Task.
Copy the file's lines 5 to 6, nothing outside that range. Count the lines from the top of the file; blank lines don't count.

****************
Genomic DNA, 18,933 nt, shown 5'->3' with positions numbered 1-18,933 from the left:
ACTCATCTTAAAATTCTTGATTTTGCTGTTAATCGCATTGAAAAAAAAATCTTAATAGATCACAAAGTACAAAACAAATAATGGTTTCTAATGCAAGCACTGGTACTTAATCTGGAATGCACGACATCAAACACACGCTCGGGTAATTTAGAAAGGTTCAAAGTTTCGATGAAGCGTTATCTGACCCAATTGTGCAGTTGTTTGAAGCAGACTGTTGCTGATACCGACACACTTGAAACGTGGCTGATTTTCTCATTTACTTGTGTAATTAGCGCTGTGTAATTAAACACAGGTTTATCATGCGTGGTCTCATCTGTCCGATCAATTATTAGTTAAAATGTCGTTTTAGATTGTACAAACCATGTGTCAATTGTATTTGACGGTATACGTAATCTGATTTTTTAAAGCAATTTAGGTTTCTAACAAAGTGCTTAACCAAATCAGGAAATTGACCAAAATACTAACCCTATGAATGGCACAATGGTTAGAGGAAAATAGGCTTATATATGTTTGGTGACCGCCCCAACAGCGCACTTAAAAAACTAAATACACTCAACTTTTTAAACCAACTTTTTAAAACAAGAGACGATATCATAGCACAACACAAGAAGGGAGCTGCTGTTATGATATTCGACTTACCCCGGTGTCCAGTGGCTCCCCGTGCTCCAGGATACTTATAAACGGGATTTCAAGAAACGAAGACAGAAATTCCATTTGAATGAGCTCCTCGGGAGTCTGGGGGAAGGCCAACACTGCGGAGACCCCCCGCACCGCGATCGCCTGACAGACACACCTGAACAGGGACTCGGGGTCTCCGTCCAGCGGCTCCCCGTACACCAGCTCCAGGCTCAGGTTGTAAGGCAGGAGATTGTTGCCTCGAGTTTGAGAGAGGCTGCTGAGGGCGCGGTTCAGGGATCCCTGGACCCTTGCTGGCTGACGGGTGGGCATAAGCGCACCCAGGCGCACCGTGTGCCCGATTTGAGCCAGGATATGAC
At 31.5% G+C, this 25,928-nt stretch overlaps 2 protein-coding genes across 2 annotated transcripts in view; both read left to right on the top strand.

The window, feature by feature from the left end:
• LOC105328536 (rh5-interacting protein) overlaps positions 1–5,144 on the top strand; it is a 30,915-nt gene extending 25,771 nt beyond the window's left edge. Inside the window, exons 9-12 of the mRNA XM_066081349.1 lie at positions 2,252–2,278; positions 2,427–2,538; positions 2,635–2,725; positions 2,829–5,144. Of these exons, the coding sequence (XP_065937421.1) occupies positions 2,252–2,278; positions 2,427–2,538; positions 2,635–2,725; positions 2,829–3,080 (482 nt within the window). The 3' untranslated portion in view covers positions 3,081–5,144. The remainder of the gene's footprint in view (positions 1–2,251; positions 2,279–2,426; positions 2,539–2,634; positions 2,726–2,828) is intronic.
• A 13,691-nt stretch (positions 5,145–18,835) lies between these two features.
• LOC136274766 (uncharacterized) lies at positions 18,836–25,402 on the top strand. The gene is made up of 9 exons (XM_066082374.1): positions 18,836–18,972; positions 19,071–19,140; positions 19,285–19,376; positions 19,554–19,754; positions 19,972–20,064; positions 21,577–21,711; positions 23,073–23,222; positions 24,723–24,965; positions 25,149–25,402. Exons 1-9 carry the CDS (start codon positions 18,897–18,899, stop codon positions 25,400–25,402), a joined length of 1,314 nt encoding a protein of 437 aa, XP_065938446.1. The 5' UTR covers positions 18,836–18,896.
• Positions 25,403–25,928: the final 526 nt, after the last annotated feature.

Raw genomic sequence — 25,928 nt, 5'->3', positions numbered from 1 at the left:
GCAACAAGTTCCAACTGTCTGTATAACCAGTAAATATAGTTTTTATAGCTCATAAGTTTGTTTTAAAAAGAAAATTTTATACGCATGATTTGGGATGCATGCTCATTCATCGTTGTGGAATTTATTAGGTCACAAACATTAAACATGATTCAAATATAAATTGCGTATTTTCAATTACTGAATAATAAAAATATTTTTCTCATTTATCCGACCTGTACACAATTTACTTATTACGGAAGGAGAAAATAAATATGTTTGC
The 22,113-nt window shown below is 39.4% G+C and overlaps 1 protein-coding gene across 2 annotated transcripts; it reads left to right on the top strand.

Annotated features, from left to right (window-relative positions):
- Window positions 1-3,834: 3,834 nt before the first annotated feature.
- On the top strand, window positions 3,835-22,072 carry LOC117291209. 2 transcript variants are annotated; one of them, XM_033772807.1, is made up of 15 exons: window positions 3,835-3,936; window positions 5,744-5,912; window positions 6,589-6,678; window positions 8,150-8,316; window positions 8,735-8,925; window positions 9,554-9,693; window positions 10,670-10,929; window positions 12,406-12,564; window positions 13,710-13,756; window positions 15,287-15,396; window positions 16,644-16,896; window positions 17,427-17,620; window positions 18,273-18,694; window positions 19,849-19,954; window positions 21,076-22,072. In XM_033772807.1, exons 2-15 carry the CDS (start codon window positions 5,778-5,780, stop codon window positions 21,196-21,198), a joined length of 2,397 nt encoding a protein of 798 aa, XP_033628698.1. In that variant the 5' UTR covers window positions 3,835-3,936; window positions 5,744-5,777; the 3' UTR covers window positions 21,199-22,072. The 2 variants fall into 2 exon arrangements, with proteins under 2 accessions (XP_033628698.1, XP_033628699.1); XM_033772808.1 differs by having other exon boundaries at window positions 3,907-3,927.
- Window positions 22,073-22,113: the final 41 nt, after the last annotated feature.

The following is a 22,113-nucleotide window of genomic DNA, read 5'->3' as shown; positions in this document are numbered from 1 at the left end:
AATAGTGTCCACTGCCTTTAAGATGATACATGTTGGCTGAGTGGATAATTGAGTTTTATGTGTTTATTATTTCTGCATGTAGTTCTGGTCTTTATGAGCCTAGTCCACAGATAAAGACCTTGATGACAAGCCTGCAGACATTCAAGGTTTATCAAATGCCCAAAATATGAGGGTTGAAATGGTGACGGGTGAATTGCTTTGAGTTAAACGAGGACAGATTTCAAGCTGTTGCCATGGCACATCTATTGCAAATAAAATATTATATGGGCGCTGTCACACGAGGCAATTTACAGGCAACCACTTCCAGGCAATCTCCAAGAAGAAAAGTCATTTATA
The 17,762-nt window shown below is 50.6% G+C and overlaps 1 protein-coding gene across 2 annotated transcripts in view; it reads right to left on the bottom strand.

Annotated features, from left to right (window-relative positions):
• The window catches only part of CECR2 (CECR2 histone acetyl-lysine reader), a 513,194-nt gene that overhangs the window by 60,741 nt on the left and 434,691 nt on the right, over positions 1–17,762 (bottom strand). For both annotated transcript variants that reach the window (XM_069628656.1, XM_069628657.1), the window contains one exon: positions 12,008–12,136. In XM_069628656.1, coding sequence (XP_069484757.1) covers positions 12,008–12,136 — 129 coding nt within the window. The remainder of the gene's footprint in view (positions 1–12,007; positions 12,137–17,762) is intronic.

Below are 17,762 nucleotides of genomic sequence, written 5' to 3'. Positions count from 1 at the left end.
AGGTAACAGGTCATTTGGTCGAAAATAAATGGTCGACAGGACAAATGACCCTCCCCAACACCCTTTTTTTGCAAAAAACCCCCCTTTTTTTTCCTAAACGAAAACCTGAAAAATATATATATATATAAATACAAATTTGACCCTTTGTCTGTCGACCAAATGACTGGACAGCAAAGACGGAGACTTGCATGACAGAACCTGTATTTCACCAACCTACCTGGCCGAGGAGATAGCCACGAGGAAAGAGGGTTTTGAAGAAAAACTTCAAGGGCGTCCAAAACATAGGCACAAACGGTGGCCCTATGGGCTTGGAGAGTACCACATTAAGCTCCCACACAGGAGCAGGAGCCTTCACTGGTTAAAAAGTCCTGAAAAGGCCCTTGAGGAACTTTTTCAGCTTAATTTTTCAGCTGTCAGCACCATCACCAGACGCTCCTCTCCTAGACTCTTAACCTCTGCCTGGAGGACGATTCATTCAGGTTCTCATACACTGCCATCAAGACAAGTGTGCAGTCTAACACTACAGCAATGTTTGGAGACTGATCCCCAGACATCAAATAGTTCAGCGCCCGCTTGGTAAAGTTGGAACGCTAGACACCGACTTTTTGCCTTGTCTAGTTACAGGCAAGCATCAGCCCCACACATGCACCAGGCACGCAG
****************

• LOC105328536 (rh5-interacting protein) overlaps positions 1–5,144 on the top strand; it is a 30,915-nt gene extending 25,771 nt beyond the window's left edge. Inside the window, exons 9-12 of the mRNA XM_066081349.1 lie at positions 2,252–2,278; positions 2,427–2,538; positions 2,635–2,725; positions 2,829–5,144. Of these exons, the coding sequence (XP_065937421.1) occupies positions 2,252–2,278; positions 2,427–2,538; positions 2,635–2,725; positions 2,829–3,080 (482 nt within the window). The 3' untranslated portion in view covers positions 3,081–5,144. The remainder of the gene's footprint in view (positions 1–2,251; positions 2,279–2,426; positions 2,539–2,634; positions 2,726–2,828) is intronic.
• A 13,691-nt stretch (positions 5,145–18,835) lies between these two features.